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The 1099-MISC form reports total payments to the IRS, from either an individual or an entity, to an independent contractor that has provided services throughout the year that total more than $600.
Any person or company that makes payments throughout the year to an independent contractor is mandated by the IRS to report these payments on a 1099-MISC form to both the recipient and the IRS.
Examples of types of payments may include:
One common use of the 1099-MISC form is for freelancers to report the earnings from their independent contractor work. (Its function is similar to a W-2 for an employee). The 1099 should include the freelancer’s personal information, including name, address and Social Security number or EIN.
Equally common is utilizing a 1099-MISC for household help. This would include a person who cleans your home or office and is paid more than $600 during the course of the year to do so but is not on the payroll.
Even the person who mows your lawn or cleans your pool is supposed to receive a 1099-MISC form if you pay them more than $600 during the calendar year.
However, if your service payments are made by check to corporations, or entities with Employee Identification Numbers rather than individuals, you do not need to send a 1099-MISC.
Companies that receive payments for their services are required to keep track of these payments and count them as income for tax purposes.
If you are in doubt as to whether or not to send a 1099 form, you should send the individual an IRS W-9 form, which is a request for an individual’s SSN or EIN number.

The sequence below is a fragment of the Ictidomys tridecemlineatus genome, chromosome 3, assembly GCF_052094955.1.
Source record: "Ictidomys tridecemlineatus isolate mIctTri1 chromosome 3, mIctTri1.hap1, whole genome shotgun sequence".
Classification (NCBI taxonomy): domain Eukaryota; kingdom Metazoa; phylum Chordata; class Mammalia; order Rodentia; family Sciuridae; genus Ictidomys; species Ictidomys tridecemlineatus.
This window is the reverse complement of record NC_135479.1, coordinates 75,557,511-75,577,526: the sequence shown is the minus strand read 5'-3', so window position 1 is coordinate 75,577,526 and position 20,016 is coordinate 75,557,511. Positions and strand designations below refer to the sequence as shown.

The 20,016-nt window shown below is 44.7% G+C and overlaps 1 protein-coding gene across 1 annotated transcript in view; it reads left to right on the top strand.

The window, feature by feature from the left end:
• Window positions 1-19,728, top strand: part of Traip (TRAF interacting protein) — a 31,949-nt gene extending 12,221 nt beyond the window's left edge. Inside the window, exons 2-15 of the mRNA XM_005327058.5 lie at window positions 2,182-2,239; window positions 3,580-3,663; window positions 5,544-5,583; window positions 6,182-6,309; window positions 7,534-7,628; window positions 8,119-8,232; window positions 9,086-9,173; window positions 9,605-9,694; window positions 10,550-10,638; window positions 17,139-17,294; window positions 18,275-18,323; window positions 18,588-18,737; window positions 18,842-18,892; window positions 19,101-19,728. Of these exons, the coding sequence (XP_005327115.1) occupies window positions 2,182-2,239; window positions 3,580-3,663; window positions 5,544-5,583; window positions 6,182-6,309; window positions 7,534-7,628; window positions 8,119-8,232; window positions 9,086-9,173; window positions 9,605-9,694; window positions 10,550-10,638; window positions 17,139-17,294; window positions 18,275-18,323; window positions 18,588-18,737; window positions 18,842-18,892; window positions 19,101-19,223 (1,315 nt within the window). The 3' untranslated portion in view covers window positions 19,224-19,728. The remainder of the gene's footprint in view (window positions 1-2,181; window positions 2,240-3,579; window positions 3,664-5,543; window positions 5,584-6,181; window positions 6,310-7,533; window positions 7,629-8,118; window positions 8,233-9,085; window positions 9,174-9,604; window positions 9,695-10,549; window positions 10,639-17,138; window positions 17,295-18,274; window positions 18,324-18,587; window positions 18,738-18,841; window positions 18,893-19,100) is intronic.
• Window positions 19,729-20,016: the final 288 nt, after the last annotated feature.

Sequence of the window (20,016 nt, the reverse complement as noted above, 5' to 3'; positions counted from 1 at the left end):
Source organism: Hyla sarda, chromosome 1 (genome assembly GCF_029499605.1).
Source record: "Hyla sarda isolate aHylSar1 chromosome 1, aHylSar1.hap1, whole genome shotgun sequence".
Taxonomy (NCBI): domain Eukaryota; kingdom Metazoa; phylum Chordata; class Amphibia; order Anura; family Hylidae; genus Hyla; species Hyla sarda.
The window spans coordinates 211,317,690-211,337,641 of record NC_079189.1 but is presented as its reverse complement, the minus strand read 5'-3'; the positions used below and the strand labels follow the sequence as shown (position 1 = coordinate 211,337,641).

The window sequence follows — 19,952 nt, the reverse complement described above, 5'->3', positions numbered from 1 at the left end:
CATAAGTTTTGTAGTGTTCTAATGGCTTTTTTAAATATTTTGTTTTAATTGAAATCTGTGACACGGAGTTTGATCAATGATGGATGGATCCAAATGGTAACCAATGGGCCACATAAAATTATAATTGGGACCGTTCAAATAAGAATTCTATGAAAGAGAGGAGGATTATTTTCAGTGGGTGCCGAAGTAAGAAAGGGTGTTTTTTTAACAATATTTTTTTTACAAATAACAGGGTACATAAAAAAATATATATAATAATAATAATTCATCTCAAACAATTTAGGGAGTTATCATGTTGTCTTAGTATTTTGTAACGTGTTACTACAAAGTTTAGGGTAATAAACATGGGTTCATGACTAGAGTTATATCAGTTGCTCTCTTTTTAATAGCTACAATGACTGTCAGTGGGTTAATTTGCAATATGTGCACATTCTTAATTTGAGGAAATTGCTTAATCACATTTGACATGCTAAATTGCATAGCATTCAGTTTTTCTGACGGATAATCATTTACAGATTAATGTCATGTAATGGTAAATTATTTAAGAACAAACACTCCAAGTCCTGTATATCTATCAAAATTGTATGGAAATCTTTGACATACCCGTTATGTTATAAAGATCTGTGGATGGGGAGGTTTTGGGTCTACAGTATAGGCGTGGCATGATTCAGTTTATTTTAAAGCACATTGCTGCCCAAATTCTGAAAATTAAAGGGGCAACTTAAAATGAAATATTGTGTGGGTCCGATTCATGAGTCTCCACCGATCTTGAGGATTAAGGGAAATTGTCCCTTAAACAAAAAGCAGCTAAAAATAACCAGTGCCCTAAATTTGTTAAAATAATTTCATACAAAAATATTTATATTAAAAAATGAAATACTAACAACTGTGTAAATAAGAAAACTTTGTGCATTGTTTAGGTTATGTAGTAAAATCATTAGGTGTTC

If they report their income as a corporation, you do not need to report payments to them on a 1099 form.
The 1099 form also classifies the type of payments received, based on the work completed. Employers should send the 1099 form out by January 31, to both the individual and the IRS.
The minimum amount for which a 1099 form must be sent from an employer is $600 annually; every employer or individual that has paid $600 or more during the course of a tax year to an independent contractor is obligated to send a 1099 form by January 31 after the year’s books are closed.
Recently, the IRS has been looking more closely at taxpayers’ responsibilities to send W-9 forms and 1099 forms to independent contractors, so make sure you comply. The penalties can add up and be expensive.
*Disclaimer*: Harvard Business Services, Inc. is neither a law firm nor an accounting firm and, even in cases where the author is an attorney, or a tax professional, nothing in this article constitutes legal or tax advice. This article provides general commentary on, and analysis of, the subject addressed. We strongly advise that you consult an attorney or tax professional to receive legal or tax guidance tailored to your specific circumstances. Any action taken or not taken based on this article is at your own risk. If an article cites or provides a link to third-party sources or websites, Harvard Business Services, Inc. is not responsible for and makes no representations regarding such source’s content or accuracy. Opinions expressed in this article do not necessarily reflect those of Harvard Business Services, Inc.
There are 2 comments left for 1099 Form: When and Why to Use ItNicole Miller said: Tuesday, June 5, 2018
I am a 1099 hair stylist in the city of Hiram Georgia and the city wants me to pay $125 for a city tax license as a stylist who is on commission in a salon already with city tax and sales tax license. Can anyone say why I would need to do this?HBS Staff replied: Monday, June 11, 2018
Unfortunately, that is out of the realm of our experience. Your best bet would be to consult an attorney or an accountant.ABA TRAVL & ENT said: Wednesday, January 4, 2017
I think this data/info may help to refresh/review as often as possible to avoid or prevent conflicts headaches etcHBS Staff replied: Wednesday, January 4, 2017
We will certainly update the information whenever necessary.